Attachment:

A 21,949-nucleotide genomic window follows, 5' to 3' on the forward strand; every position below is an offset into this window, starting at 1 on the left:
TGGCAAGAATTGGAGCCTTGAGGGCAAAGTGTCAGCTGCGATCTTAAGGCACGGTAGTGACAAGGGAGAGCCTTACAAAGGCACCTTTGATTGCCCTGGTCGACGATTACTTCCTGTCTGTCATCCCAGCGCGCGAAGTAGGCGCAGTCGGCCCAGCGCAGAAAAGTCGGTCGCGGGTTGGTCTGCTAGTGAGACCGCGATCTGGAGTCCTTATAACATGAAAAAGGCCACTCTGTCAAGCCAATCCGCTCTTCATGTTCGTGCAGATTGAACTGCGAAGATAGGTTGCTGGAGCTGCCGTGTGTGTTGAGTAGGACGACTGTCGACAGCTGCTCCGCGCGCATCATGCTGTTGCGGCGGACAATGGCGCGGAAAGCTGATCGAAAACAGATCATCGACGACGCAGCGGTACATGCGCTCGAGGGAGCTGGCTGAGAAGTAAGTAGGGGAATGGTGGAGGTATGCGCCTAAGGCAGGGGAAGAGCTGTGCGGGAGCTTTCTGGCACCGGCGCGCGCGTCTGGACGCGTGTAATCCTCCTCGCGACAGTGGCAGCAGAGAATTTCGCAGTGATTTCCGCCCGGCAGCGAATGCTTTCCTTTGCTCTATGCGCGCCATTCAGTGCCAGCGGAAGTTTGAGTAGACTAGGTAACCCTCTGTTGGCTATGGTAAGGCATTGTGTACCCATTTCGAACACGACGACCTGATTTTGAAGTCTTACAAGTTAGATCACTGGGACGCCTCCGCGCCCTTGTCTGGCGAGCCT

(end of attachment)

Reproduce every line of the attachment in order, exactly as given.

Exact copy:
A 21,949-nucleotide genomic window follows, 5' to 3' on the forward strand; every position below is an offset into this window, starting at 1 on the left:
TGGCAAGAATTGGAGCCTTGAGGGCAAAGTGTCAGCTGCGATCTTAAGGCACGGTAGTGACAAGGGAGAGCCTTACAAAGGCACCTTTGATTGCCCTGGTCGACGATTACTTCCTGTCTGTCATCCCAGCGCGCGAAGTAGGCGCAGTCGGCCCAGCGCAGAAAAGTCGGTCGCGGGTTGGTCTGCTAGTGAGACCGCGATCTGGAGTCCTTATAACATGAAAAAGGCCACTCTGTCAAGCCAATCCGCTCTTCATGTTCGTGCAGATTGAACTGCGAAGATAGGTTGCTGGAGCTGCCGTGTGTGTTGAGTAGGACGACTGTCGACAGCTGCTCCGCGCGCATCATGCTGTTGCGGCGGACAATGGCGCGGAAAGCTGATCGAAAACAGATCATCGACGACGCAGCGGTACATGCGCTCGAGGGAGCTGGCTGAGAAGTAAGTAGGGGAATGGTGGAGGTATGCGCCTAAGGCAGGGGAAGAGCTGTGCGGGAGCTTTCTGGCACCGGCGCGCGCGTCTGGACGCGTGTAATCCTCCTCGCGACAGTGGCAGCAGAGAATTTCGCAGTGATTTCCGCCCGGCAGCGAATGCTTTCCTTTGCTCTATGCGCGCCATTCAGTGCCAGCGGAAGTTTGAGTAGACTAGGTAACCCTCTGTTGGCTATGGTAAGGCATTGTGTACCCATTTCGAACACGACGACCTGATTTTGAAGTCTTACAAGTTAGATCACTGGGACGCCTCCGCGCCCTTGTCTGGCGAGCCT